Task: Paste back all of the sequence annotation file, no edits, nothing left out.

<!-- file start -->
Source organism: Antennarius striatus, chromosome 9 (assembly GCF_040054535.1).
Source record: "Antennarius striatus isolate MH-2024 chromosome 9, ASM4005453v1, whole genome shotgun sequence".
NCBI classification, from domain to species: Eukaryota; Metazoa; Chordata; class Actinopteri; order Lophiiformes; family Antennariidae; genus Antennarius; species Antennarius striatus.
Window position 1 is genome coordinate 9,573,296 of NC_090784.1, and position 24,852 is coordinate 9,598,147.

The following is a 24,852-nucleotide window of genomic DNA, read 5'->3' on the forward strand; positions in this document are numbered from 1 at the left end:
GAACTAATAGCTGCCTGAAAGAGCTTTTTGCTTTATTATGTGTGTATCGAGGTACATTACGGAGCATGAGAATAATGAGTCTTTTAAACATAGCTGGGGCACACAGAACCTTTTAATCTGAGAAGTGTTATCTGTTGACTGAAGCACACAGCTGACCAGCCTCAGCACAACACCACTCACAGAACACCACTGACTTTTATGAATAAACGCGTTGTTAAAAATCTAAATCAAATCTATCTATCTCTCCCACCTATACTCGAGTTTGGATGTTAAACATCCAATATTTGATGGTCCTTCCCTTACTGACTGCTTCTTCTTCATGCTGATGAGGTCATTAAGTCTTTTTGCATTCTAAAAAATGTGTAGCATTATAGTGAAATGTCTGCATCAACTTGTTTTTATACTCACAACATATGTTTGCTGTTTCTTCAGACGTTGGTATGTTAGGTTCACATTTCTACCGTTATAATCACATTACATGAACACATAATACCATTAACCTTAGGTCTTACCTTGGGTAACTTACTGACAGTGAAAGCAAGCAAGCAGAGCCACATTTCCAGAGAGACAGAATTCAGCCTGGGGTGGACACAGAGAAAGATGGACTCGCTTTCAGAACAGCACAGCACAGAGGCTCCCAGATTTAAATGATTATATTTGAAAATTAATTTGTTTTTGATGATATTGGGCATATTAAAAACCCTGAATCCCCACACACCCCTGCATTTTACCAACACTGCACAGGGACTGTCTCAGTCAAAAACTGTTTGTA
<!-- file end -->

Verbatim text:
Source organism: Antennarius striatus, chromosome 9 (assembly GCF_040054535.1).
Source record: "Antennarius striatus isolate MH-2024 chromosome 9, ASM4005453v1, whole genome shotgun sequence".
NCBI classification, from domain to species: Eukaryota; Metazoa; Chordata; class Actinopteri; order Lophiiformes; family Antennariidae; genus Antennarius; species Antennarius striatus.
Window position 1 is genome coordinate 9,573,296 of NC_090784.1, and position 24,852 is coordinate 9,598,147.

The following is a 24,852-nucleotide window of genomic DNA, read 5'->3' on the forward strand; positions in this document are numbered from 1 at the left end:
GAACTAATAGCTGCCTGAAAGAGCTTTTTGCTTTATTATGTGTGTATCGAGGTACATTACGGAGCATGAGAATAATGAGTCTTTTAAACATAGCTGGGGCACACAGAACCTTTTAATCTGAGAAGTGTTATCTGTTGACTGAAGCACACAGCTGACCAGCCTCAGCACAACACCACTCACAGAACACCACTGACTTTTATGAATAAACGCGTTGTTAAAAATCTAAATCAAATCTATCTATCTCTCCCACCTATACTCGAGTTTGGATGTTAAACATCCAATATTTGATGGTCCTTCCCTTACTGACTGCTTCTTCTTCATGCTGATGAGGTCATTAAGTCTTTTTGCATTCTAAAAAATGTGTAGCATTATAGTGAAATGTCTGCATCAACTTGTTTTTATACTCACAACATATGTTTGCTGTTTCTTCAGACGTTGGTATGTTAGGTTCACATTTCTACCGTTATAATCACATTACATGAACACATAATACCATTAACCTTAGGTCTTACCTTGGGTAACTTACTGACAGTGAAAGCAAGCAAGCAGAGCCACATTTCCAGAGAGACAGAATTCAGCCTGGGGTGGACACAGAGAAAGATGGACTCGCTTTCAGAACAGCACAGCACAGAGGCTCCCAGATTTAAATGATTATATTTGAAAATTAATTTGTTTTTGATGATATTGGGCATATTAAAAACCCTGAATCCCCACACACCCCTGCATTTTACCAACACTGCACAGGGACTGTCTCAGTCAAAAACTGTTTGTA